Each Day a Frog-now

Amphibians of the temperate latitudes have marvelous and sundry ways to embrace every season and we no less miss them on our winter Saunters. We let ourselves be surprised to see them year after year through the ice and sometimes on it and around the shrinking edges, grateful each day for a frog-now.

Naturalists love the spin and ride of the cosmos but sometimes we need be reminded to wildly live each day and frogs are good at that. Soon they will enliven us with their sonic fertilities but for now we are just happy to see our slippery kin. It has been too long!                                                                                                                                                                                                                                                                             — Jack Phillips


(Plains leopard frog Lithobates blairi in Washington County Nebraska on February 22nd, 2020. Photo by Troy Soderberg.)


The Fruit and Fate of Throat-songs

Becoming a Naturalist, Part 50 by Jack Phillips

Last week our teacher asked unanswerable questions and this morning we are taught to look for answers inside the questions and why look for answers anyway just love the questions and live them so I follow a ravel of poets to a frozen brook to look for fresh questions.

Where does a frog keep his mating songs in the flatness of winter? Maybe in his head. But summer-songs require an inflatable organ so how could his little brain hold them already packed with dragonfly strategies? Are they kept in cold mud-bubbles to tune the next chorus or saved in sex-dreams to kindle the next heat?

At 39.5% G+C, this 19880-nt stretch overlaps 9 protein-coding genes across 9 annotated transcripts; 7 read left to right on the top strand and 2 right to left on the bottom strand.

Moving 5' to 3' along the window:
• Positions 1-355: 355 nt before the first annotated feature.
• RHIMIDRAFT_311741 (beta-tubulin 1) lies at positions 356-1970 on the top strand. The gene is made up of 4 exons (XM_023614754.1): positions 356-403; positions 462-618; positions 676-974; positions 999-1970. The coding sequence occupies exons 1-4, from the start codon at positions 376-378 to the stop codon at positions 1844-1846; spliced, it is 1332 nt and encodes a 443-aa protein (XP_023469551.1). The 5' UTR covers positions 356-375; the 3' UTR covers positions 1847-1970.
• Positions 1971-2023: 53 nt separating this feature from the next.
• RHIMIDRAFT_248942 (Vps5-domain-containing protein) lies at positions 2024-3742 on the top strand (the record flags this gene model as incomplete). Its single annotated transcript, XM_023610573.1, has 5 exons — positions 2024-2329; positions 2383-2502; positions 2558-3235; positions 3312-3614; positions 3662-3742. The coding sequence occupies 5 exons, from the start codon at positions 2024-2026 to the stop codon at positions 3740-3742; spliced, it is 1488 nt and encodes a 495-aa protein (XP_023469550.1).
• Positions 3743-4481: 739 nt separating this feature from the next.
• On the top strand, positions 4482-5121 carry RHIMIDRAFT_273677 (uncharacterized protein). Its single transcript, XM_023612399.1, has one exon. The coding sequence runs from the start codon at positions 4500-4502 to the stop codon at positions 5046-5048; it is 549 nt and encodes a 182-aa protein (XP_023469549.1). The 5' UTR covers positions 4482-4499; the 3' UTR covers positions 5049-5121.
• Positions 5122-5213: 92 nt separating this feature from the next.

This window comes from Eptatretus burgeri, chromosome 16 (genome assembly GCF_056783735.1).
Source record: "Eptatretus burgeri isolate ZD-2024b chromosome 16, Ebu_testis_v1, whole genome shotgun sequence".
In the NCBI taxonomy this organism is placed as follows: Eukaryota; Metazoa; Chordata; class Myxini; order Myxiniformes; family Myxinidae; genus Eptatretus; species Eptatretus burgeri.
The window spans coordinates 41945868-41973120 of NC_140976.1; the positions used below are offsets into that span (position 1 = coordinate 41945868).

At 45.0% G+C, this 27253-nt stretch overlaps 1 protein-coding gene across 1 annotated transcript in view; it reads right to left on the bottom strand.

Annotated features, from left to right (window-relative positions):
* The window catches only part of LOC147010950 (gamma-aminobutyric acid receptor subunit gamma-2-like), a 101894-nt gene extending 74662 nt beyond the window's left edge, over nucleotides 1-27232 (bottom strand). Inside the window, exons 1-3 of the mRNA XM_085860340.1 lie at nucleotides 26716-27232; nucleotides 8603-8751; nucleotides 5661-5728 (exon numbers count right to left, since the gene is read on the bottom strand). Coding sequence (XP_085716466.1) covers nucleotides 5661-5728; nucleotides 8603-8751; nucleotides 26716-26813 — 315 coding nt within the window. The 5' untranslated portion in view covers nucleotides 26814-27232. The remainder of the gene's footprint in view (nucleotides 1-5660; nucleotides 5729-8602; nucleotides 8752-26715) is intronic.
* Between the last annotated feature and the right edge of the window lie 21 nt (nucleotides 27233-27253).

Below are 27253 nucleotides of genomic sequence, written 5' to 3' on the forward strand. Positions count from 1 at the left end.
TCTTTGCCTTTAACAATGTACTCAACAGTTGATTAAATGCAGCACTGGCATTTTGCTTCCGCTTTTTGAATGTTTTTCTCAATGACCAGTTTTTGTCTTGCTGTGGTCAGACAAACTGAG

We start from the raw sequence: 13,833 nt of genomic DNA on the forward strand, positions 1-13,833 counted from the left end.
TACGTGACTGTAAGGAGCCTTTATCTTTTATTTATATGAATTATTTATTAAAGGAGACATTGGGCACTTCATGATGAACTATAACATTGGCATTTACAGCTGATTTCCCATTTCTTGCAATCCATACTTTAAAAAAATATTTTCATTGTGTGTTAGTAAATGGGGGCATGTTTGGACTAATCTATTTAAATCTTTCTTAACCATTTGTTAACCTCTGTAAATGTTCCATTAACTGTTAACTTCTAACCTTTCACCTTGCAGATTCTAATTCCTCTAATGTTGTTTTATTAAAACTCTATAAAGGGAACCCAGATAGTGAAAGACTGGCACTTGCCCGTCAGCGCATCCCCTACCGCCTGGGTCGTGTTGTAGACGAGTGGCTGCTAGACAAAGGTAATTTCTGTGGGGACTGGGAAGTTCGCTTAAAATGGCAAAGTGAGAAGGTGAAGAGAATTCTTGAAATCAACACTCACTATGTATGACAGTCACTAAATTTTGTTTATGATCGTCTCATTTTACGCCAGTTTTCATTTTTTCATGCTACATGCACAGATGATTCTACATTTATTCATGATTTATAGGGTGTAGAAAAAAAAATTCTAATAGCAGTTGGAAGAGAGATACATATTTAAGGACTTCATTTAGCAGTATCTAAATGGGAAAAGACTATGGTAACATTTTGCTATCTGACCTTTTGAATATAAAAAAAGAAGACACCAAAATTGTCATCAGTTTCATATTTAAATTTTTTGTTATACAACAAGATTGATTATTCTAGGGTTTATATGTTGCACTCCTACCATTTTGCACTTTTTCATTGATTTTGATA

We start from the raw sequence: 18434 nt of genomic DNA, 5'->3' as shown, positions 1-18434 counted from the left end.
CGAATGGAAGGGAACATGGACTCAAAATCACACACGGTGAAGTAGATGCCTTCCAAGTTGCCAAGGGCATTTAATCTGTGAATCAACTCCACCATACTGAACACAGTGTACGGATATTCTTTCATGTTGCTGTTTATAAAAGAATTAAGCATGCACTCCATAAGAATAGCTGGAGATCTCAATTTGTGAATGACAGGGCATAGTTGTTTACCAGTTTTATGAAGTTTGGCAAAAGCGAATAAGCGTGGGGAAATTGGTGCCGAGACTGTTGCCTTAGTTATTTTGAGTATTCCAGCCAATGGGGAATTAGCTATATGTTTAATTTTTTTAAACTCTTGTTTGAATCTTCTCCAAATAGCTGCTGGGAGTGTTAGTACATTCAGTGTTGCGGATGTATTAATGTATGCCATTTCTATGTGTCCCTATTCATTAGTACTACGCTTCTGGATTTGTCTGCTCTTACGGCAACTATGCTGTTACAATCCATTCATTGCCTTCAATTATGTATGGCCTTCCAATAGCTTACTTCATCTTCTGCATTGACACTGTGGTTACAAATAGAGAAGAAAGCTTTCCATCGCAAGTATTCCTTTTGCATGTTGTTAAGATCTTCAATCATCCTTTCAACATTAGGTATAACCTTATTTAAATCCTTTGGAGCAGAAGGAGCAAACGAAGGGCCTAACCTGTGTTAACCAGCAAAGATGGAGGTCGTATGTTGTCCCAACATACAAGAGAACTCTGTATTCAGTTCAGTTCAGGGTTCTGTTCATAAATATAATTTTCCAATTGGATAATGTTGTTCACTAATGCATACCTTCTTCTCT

Or having risen from the pond do Anuran melodies seed the heavens with amphibious rain as Aristotle believed from clouds the frogs and kin are born? Or are they tucked in a musical sac the skin-bag of fertility the tissues of sticky vocabularies? And what of us? Is a poet a thin membrane that fills then withers when nature seems elsewhere? 

Winter is neither slumber nor repose rather a slowly opening eyelid an in-breath before April. Fecundities pool and swirl ready to gush in milt and eggs then larvae the fruit and fate of throat-songs. But what of the humans here dreaming of spring? 

In every season the spawn of these waters spins the wheel of the cosmos gives to the moon the stretch of skin and to souls the shape of the earth. From winter comes primal voices soon to swallow my head in song my person in vernal ripples. The creek is still but the frog-pond is awake.